• According to PubMed, dynamic balance refers to the capacity to move outside the body's center of gravity while maintaining postural control [2].
  • Static balance is the capacity to keep the body's center of mass within its base of support [3].

Both balance forms are necessary and may be improved with specific workouts.

Balance training may benefit people of all ages. Athletes discover that it can improve their performance.

A study from the National Library of Medicine suggests that balance training can help seniors prevent falls and foster physical independence [4].

How These Exercises Work

A person doing balance exercises outside

Balance workouts target your core, legs, and lower back muscles. Lower-body strength training might also help you enhance your balance.

"While balance exercises might be difficult, constant effort can make them easier. As the workouts grow simpler, gradually increase the number of repetitions. When you start, you may want to have someone oversee or help you."

- Erin Pereira, Certified Personal Trainer & Specialist in Orthopedic Physical Therapy

You may change the difficulty of the workouts to meet your demands. Begin with your non-dominant side before mastering the other side.

If you wish to balance your body between the two sides, do the non-dominant side twice.

Once you've mastered the exercises, attempt them with both.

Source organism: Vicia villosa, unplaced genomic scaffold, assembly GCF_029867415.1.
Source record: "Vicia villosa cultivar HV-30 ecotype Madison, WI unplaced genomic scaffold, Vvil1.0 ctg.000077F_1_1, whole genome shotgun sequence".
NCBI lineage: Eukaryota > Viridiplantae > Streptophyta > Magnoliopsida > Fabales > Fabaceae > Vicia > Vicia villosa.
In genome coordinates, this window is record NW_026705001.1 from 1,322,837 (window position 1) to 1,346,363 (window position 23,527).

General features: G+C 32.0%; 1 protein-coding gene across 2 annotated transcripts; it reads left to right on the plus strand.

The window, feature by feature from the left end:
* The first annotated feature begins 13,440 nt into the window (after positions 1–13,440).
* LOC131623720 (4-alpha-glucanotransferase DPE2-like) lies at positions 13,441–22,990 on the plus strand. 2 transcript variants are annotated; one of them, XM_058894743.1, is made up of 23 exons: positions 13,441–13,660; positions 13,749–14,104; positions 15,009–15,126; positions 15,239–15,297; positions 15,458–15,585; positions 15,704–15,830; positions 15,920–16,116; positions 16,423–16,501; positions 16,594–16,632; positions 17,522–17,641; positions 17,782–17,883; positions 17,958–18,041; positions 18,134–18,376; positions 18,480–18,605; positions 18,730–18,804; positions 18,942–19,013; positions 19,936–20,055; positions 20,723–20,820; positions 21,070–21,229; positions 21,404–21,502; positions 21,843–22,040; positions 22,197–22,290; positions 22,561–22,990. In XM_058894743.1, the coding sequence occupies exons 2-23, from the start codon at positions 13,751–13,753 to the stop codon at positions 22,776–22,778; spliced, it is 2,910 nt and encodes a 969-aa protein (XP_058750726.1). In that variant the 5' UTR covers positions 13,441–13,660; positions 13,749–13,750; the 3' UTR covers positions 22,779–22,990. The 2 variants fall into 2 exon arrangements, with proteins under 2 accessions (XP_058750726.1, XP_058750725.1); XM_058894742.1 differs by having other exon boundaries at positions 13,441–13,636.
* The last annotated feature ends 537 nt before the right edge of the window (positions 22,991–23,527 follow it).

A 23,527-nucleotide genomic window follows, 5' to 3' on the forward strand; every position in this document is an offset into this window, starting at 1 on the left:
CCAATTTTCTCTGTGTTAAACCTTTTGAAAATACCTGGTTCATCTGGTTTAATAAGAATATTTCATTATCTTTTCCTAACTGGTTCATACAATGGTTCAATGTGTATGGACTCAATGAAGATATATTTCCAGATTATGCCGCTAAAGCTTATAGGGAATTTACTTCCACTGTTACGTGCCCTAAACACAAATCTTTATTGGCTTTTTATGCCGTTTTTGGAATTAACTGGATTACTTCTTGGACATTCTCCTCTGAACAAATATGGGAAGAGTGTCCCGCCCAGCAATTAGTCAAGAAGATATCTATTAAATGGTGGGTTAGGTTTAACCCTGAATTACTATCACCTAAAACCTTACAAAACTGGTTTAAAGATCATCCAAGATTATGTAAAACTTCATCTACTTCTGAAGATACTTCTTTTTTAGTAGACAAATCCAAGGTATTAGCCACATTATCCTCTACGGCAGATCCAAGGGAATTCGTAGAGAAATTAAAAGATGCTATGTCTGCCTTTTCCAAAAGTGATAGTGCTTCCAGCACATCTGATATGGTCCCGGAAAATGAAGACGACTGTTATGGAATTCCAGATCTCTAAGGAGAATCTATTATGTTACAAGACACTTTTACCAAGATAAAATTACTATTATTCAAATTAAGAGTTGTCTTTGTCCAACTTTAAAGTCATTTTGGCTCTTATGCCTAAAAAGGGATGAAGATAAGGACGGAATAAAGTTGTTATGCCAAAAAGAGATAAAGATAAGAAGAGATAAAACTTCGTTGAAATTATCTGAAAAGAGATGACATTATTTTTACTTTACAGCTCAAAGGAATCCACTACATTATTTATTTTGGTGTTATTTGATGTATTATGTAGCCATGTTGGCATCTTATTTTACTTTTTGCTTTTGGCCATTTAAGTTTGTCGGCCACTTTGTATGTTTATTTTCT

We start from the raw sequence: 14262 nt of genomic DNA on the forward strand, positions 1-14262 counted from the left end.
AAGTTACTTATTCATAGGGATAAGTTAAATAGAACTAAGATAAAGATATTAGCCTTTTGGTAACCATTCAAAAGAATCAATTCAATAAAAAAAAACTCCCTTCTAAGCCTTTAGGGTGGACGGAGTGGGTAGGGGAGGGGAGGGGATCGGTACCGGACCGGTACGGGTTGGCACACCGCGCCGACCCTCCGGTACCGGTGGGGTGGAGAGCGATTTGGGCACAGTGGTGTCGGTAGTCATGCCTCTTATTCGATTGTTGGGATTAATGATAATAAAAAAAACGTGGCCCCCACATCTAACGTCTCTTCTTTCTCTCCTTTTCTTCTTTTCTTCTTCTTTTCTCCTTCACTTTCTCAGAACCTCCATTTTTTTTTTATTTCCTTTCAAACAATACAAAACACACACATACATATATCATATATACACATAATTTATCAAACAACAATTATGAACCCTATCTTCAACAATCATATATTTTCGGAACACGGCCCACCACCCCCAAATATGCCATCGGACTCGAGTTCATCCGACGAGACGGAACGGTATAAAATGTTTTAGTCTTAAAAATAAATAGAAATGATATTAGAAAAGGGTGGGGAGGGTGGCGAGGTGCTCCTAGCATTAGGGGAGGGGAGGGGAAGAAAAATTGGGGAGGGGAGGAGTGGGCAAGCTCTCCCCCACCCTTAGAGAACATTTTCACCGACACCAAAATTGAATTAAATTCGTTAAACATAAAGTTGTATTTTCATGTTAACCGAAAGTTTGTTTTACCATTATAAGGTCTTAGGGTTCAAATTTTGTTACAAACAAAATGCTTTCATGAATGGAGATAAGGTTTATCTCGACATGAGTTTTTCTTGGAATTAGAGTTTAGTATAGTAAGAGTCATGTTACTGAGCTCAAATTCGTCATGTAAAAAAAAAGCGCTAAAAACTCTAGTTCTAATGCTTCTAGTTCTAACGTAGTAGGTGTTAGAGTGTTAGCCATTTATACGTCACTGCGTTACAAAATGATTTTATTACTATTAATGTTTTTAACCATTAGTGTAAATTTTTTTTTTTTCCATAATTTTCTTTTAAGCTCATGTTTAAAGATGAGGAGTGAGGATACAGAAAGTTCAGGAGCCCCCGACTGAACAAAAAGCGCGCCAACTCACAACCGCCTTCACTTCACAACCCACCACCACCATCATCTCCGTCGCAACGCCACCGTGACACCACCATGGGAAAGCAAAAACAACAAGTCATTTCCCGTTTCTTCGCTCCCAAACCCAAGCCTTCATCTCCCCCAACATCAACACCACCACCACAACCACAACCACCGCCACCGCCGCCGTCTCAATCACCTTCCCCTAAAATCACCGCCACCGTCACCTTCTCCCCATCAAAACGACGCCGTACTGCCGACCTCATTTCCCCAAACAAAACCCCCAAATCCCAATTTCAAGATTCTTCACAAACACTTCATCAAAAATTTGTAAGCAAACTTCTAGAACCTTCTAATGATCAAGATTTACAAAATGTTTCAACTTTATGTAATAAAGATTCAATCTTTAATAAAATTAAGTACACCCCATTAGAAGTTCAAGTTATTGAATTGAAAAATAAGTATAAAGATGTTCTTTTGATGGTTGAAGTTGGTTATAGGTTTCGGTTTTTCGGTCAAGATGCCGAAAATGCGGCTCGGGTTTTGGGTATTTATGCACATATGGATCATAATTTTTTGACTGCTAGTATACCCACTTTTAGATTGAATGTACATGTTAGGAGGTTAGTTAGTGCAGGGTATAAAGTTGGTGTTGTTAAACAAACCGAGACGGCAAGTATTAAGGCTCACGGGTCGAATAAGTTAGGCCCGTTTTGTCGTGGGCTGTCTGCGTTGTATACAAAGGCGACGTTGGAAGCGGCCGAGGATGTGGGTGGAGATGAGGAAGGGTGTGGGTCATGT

What Training Methods Improve Balance?

The training methods that improve balance include standing with your body weight on one foot and elevating the other to the side or behind you, walking a tightrope with your heel directly in front of your toe, and rising and sitting from a chair without utilizing your arms.

Can Poor Balance Be Improved?

Yes, poor balance can be improved. Walking, weight training, and particular routines can all help enhance good balance and reduce falls, especially in older persons. Walking promotes lower-body strength, which is essential for excellent balance.

What Are the 5 Elements of Balance Training?

The 5 elements of balance training are aerobic fitness, stretching, strength training, flexibility, and core exercises.


  1. https://pubmed.ncbi.nlm.nih.gov/29018817/
  2. https://pubmed.ncbi.nlm.nih.gov/29438911/
  3. https://www.ncbi.nlm.nih.gov/pmc/articles/PMC8697465/
  4. https://www.ncbi.nlm.nih.gov/pmc/articles/PMC3812830/
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About The Author

Christiana Mikesch, CPT
Senior Coach
Christiana Mikesch, CPT is a personal trainer and author with contributions to publications like the Chicago Tribune and Yahoo. She emphasizes a holistic approach to weight loss, combining an energy-fueling diet, goal-oriented workouts, and daily habits. Her approach avoids short-term goals and fosters a lifelong commitment to health and well-being.
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Lisa Lorraine Taylor, BSc, CPT
Staff Writer
Lisa Lorraine Taylor, BSc, CPT holds a BSc degree in Holistic Nutrition from Clayton College of Natural Health and is the owner of Taylor Made Fitness. Her philosophy centers on cutting through the hype and misinformation surrounding dietary supplements, focusing instead on practical, science-backed strategies for health and weight loss.
Learn more about our editorial policy
Dr. Harshi Dhingra, MBBS, MD is a published peer-reviewed author and renowned physician from India with over a decade of experience. With her MBBS from Bharati Vidyapeeth and an MD from Rajiv Gandhi University, she actively ensures the accuracy of online dietary supplement and medical information by reviewing and fact-checking health publications.
Learn more about our editorial policy